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Muscle Nerve. 2008 May;37(5):650-8.

Effect of muscle-fiber velocity recovery function on motor unit action potential properties in voluntary contractions.

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Center for Sensory-Motor Interaction, Department of Health Science and Technology, Aalborg University, Fredrik Bajers Vej 7 D-3, DK-9220 Aalborg, Denmark.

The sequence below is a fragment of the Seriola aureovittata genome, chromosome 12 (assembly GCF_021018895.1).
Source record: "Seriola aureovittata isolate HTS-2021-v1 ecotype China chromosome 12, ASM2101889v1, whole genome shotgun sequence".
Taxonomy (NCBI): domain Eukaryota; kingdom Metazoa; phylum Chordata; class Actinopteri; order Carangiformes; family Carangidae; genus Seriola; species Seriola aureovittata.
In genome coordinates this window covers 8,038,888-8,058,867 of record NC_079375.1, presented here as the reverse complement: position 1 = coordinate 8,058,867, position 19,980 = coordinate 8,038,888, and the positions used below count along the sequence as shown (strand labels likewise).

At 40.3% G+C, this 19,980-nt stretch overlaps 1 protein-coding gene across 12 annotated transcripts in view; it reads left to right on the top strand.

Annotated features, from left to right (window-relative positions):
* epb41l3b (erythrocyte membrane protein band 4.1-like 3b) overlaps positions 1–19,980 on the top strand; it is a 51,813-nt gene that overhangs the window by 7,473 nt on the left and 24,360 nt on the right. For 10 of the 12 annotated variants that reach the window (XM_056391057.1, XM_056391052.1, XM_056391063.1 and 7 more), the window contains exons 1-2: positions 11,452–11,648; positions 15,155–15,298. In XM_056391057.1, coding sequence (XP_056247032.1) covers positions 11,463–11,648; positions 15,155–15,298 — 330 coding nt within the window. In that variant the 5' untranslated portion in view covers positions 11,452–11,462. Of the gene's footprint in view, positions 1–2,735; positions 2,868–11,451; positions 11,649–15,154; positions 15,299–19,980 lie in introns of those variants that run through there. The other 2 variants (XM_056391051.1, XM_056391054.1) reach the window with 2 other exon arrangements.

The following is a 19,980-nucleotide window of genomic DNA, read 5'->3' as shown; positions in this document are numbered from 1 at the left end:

Measurements of muscle-fiber conduction velocity during voluntary contractions have been used in the diagnosis of neuromuscular diseases. However, the velocity of propagation of action potentials depends on the interspike interval of activation due to the velocity recovery function (VRF) of muscle fibers. The comparison of muscle-fiber conduction velocity estimates between individuals may thus be influenced by differences in motor unit discharge rate. This study investigates action potential properties of motor units of the sternocleidomastoid muscle during voluntary modulation of discharge rate with the purpose of assessing the effect of the VRF on motor unit properties in voluntary contractions. Nineteen healthy men trained to control a target motor unit with feedback of surface multichannel electromyographic (EMG) signals. The subjects performed three 30-s contractions of cervical flexion/rotation modulating the discharge rate of the target motor unit from 6.6 +/- 1.6 pps to 28.0 +/- 6.4 pps. Action potential conduction velocity was correlated to instantaneous discharge rate (R = 0.38 +/- 0.21). Action potential conduction velocity, peak-to-peak amplitude, and duration varied between minimum and maximum discharge rate (P < 0.01; percent change 12.3 +/- 5.0, -11.8 +/- 9.9, and -12.9 +/- 7.3). Thus, the properties of surface motor unit action potentials vary with modulation of discharge rate. This has implications for the use of conduction velocity values measured during voluntary contractions to differentiate patient populations from healthy individuals and for the development of normative data.

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